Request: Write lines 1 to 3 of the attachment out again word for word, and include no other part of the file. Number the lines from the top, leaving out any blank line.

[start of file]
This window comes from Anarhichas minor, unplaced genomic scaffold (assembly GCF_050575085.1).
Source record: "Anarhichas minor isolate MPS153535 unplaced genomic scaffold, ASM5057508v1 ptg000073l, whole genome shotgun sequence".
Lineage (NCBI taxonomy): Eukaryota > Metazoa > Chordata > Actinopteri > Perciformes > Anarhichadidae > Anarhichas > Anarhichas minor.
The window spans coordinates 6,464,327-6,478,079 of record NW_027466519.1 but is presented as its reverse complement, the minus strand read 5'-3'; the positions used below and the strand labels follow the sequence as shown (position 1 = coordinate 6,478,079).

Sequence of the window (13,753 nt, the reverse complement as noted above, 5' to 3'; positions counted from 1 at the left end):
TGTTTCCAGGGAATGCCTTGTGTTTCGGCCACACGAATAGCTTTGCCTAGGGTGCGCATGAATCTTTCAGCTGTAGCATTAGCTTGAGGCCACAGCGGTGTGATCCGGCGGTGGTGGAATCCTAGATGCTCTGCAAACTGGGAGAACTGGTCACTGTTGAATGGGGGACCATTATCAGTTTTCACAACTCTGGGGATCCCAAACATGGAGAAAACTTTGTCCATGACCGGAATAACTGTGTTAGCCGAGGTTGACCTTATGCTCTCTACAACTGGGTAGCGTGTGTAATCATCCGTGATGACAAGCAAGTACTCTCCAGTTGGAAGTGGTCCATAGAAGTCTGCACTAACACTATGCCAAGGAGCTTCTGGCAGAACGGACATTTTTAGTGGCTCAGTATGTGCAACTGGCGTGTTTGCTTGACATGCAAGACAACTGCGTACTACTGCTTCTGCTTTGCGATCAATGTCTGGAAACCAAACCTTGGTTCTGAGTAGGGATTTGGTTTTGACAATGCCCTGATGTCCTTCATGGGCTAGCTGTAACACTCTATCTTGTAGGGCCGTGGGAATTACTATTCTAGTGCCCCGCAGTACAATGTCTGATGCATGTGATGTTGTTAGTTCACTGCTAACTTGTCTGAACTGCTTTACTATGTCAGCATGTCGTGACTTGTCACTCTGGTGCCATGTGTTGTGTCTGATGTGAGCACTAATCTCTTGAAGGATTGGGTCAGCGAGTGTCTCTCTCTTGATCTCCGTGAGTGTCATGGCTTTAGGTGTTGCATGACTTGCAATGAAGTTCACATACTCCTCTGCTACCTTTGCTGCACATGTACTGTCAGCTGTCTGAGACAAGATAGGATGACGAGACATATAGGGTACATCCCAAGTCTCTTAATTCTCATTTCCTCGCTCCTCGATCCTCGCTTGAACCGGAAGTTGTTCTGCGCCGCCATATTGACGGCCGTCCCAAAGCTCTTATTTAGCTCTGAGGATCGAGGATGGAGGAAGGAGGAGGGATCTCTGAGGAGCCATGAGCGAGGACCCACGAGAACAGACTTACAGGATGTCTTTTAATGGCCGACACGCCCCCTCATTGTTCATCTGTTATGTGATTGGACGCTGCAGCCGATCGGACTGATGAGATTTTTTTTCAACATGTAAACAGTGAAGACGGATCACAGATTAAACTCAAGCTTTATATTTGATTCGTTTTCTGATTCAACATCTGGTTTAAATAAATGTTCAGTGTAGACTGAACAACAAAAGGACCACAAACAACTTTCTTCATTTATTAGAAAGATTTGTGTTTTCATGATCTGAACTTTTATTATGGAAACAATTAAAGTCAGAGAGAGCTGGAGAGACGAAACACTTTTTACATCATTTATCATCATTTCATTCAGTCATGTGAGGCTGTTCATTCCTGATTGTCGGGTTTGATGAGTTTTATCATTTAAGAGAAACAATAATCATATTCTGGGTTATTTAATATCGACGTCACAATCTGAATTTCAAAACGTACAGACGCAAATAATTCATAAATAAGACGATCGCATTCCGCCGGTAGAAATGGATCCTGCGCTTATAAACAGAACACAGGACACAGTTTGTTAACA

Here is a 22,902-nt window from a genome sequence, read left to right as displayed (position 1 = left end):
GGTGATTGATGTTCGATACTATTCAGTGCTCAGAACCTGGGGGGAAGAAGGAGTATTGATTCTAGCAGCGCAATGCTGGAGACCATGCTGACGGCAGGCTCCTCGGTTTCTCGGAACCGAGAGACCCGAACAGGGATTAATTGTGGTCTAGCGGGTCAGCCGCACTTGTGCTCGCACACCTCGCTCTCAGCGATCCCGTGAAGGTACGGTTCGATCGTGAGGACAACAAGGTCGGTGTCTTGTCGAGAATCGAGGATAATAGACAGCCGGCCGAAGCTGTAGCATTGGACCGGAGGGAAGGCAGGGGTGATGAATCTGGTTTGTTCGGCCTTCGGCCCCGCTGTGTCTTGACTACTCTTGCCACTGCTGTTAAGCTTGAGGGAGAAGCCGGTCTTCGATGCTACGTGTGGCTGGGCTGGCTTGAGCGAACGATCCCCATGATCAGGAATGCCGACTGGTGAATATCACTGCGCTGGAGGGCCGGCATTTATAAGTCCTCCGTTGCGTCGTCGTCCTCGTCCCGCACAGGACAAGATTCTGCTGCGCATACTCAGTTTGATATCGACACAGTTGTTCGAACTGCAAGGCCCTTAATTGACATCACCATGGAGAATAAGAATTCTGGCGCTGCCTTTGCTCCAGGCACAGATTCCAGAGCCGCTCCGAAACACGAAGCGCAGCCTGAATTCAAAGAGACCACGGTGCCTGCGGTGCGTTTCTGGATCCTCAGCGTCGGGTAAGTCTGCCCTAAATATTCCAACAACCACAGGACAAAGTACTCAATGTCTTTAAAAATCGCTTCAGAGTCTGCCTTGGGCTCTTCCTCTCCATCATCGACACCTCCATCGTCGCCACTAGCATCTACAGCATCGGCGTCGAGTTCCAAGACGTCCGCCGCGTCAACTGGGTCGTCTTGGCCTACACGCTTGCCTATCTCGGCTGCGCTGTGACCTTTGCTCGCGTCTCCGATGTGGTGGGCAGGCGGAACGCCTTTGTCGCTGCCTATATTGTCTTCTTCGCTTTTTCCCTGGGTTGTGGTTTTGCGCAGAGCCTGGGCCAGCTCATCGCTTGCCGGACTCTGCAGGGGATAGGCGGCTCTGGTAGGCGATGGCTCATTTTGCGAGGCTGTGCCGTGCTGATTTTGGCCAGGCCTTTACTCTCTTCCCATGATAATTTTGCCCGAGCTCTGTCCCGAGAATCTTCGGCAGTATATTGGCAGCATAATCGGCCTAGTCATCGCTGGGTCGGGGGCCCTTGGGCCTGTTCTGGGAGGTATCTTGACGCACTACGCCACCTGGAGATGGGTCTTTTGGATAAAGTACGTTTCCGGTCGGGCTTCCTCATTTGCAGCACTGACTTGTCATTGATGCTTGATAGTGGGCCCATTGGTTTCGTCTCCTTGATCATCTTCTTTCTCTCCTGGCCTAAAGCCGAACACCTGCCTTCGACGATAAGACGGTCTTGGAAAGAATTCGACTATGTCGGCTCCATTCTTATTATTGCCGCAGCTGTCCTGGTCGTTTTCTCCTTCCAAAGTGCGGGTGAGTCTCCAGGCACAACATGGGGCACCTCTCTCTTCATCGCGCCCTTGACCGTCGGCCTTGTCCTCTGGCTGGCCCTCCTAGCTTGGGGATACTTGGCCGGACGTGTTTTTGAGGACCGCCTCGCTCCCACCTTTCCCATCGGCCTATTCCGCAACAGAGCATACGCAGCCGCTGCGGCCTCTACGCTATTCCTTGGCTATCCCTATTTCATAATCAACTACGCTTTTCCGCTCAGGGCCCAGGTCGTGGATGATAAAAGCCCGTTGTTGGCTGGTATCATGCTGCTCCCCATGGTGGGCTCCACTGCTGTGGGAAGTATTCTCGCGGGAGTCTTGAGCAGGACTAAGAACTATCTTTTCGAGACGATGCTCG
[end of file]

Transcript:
This window comes from Anarhichas minor, unplaced genomic scaffold (assembly GCF_050575085.1).
Source record: "Anarhichas minor isolate MPS153535 unplaced genomic scaffold, ASM5057508v1 ptg000073l, whole genome shotgun sequence".
Lineage (NCBI taxonomy): Eukaryota > Metazoa > Chordata > Actinopteri > Perciformes > Anarhichadidae > Anarhichas > Anarhichas minor.